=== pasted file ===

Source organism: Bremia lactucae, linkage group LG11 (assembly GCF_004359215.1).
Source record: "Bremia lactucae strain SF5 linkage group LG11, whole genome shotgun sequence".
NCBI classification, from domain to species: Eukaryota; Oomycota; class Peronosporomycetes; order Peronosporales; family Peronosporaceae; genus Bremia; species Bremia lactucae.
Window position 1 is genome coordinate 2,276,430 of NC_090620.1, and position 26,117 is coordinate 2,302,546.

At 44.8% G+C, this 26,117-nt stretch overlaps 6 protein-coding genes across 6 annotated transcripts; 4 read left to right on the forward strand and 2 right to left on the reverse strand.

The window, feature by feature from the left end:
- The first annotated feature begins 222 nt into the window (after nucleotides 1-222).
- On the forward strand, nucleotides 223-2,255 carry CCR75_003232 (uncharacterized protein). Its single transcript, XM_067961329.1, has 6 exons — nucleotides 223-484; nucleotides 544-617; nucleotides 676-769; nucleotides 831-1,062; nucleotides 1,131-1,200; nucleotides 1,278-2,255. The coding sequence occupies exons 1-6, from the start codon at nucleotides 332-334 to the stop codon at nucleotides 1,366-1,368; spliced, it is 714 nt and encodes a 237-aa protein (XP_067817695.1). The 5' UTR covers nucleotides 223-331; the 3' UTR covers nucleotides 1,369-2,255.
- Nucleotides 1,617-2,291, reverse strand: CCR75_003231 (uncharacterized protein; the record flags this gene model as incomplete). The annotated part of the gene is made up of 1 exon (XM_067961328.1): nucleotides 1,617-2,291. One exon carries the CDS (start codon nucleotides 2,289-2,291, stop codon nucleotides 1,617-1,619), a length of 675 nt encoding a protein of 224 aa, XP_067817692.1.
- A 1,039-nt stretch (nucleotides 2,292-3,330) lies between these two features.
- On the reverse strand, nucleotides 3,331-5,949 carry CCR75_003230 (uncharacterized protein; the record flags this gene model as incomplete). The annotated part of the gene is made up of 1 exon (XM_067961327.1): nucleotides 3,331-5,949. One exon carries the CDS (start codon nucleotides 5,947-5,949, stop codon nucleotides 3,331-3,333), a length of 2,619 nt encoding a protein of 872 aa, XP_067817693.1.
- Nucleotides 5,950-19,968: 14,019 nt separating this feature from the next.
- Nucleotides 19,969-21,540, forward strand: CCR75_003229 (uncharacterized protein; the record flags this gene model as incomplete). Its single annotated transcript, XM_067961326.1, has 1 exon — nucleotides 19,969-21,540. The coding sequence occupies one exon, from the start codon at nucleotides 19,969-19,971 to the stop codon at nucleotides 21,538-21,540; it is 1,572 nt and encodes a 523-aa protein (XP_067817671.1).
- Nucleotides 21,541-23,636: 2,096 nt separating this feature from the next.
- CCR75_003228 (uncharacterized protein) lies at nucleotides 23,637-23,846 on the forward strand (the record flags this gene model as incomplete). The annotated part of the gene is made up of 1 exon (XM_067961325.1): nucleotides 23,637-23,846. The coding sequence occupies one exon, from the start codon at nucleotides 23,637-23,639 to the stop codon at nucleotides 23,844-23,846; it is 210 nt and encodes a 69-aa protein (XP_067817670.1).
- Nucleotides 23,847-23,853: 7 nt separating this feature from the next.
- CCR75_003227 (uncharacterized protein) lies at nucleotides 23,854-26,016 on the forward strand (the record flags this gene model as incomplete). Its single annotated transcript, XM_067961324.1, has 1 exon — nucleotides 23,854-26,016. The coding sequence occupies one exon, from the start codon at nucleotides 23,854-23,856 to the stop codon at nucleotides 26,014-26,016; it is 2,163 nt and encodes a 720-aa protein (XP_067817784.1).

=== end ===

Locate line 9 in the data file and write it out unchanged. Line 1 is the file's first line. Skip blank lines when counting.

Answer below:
- Nucleotides 1,617-2,291, reverse strand: CCR75_003231 (uncharacterized protein; the record flags this gene model as incomplete). The annotated part of the gene is made up of 1 exon (XM_067961328.1): nucleotides 1,617-2,291. One exon carries the CDS (start codon nucleotides 2,289-2,291, stop codon nucleotides 1,617-1,619), a length of 675 nt encoding a protein of 224 aa, XP_067817692.1.